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Title: Unpacking faculty development in Japan : an ethnography of faculty development practitioners
Author: Machi, Sato
Awarding Body: University of Oxford
Current Institution: University of Oxford
Date of Award: 2013
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This thesis provides an ethnographic account of the lived experiences of faculty development practitioners in Japan. Through participatory observation and ethnographic interviews, it seeks to understand the following research question: 'How do faculty development practitioners make sense of the concept of faculty development as a professional identity and a lived experience in Japan?' The Ministry of Education, Culture, Sports, Science and Technology, MEXT, introduced and recommended institutional ‘fakaruthī diberoppumento (faculty development)’ or ‘FD’ in 1999 and later mandated it in 2008. As a result, universities created the role and position of FD practitioner. Those FD practitioners have been involved in crafting a genre of faculty development that reconcile policy requirements, university’s requirements, and their personal understanding. This leads to a daily struggle between acting as FD practitioner according to external requirements and sustaining or constructing one’s own professional identity and values especially as an academic. By incorporating notions of ‘identity’ and ‘community’, I describe practitioners’ constant negotiation of their position between an academic and a FD practitioner. I have three arguments. First, the title of ‘FD tantōsha’ that is most commonly used in Japan creates a semantic space for negotiations to take place between different types of identities, both practiced and/or idealized. ‘Tantōsha’ literally means the person in charge and it is relatively 7 neutral label to describe the position. Second, alphabetically written ‘FD’ prevents the evolution of the concept. The term ‘FD’ is just a symbolic noun therefore it allows various interpretations but it does not allow evolution of the concept like in the USA and the UK. As an English term, ‘faculty development’ means ‘to develop’ ‘faculty’. As the focus of faculty development shifted, the term also changed, leading to terms such as ‘educational development’. Third, the temporariness of the position prevents practitioners to engage with the community for faculty development practitioners in Japan and in other countries. Therefore interpretation of the concept of faculty development, creation of the common language and knowledge base as a field, and construction of professional identity have yet to be observed.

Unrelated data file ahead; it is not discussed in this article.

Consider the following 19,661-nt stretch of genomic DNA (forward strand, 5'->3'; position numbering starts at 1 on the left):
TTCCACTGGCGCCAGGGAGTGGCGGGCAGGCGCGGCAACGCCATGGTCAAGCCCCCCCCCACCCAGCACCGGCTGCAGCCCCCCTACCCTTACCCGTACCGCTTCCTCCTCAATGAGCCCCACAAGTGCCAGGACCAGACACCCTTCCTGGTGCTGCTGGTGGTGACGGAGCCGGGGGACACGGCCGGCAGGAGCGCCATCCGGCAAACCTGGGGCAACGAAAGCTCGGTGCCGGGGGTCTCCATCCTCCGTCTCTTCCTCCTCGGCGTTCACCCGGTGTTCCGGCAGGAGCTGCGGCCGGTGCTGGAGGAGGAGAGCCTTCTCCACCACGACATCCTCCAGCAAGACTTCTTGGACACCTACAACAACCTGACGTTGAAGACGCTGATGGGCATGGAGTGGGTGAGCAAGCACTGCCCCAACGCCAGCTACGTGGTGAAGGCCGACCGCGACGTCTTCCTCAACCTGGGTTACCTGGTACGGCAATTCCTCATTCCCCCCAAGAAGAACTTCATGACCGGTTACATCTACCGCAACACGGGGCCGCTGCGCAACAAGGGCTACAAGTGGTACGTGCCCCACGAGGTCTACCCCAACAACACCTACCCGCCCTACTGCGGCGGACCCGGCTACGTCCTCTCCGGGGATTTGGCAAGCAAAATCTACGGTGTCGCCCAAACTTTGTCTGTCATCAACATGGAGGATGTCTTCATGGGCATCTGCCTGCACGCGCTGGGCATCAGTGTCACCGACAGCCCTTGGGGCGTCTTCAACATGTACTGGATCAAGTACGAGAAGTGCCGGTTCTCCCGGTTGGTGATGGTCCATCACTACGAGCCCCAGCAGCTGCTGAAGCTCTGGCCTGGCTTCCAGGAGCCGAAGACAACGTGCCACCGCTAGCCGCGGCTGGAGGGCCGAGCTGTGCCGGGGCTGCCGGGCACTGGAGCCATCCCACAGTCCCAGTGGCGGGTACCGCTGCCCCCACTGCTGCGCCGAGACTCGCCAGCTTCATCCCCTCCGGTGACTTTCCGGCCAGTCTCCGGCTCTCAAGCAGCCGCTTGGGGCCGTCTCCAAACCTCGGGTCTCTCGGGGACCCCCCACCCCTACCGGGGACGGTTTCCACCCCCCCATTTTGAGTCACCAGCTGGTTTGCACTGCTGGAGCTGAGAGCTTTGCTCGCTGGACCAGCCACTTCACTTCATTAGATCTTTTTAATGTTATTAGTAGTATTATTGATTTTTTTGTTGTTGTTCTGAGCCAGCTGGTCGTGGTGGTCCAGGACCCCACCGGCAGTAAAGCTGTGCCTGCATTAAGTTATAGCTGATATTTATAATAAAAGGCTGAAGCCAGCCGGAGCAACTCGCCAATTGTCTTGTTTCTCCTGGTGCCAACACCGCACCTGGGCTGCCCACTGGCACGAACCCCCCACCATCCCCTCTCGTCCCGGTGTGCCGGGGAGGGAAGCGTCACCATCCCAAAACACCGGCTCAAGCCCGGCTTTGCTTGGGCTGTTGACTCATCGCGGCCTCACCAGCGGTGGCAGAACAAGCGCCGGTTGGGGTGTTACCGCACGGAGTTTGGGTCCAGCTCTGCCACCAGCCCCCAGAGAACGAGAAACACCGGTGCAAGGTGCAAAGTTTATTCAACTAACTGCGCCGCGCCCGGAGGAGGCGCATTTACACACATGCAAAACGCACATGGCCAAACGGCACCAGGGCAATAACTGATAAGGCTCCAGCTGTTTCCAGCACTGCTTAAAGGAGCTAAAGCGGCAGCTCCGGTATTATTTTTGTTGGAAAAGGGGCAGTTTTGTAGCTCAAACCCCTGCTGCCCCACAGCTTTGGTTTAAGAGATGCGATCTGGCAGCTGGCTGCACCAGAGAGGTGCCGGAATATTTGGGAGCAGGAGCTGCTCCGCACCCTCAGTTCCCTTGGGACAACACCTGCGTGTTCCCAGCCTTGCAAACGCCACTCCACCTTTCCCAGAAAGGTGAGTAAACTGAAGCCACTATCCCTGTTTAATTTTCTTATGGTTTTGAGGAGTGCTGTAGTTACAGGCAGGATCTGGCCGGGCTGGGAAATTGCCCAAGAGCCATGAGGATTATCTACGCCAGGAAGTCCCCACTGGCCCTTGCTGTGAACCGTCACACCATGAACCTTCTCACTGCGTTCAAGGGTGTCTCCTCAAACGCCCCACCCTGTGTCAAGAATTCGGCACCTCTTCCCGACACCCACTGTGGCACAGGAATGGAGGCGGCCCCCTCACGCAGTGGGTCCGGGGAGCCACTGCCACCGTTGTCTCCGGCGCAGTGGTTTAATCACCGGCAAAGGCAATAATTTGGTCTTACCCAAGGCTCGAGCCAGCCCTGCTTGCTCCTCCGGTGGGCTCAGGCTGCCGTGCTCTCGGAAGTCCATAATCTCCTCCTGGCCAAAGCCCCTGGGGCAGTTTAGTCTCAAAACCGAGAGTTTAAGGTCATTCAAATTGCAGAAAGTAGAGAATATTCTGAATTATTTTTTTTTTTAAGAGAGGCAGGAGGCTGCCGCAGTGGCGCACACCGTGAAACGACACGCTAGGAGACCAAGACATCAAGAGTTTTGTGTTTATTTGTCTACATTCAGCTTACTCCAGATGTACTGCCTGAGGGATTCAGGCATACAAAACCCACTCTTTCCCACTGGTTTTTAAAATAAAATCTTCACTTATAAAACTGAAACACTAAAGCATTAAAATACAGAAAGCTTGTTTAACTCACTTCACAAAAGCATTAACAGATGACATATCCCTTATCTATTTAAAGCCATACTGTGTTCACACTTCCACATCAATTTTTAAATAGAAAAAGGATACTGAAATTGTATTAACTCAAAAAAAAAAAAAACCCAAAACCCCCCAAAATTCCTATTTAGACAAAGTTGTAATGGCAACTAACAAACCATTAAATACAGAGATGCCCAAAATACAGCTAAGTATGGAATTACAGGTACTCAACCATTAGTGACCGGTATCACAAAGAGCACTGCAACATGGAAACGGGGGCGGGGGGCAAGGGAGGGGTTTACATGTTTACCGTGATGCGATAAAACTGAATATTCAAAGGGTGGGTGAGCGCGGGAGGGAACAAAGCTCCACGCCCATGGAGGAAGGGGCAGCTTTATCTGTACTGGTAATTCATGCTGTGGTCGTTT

Supervisor: Mills, David; Kariya, Takehiko Sponsor: Not available
Qualification Name: Thesis (Ph.D.) Qualification Level: Doctoral
EThOS ID:  DOI: Not available
Keywords: Education ; higher education ; ethnography ; academic development ; faculty development ; Japan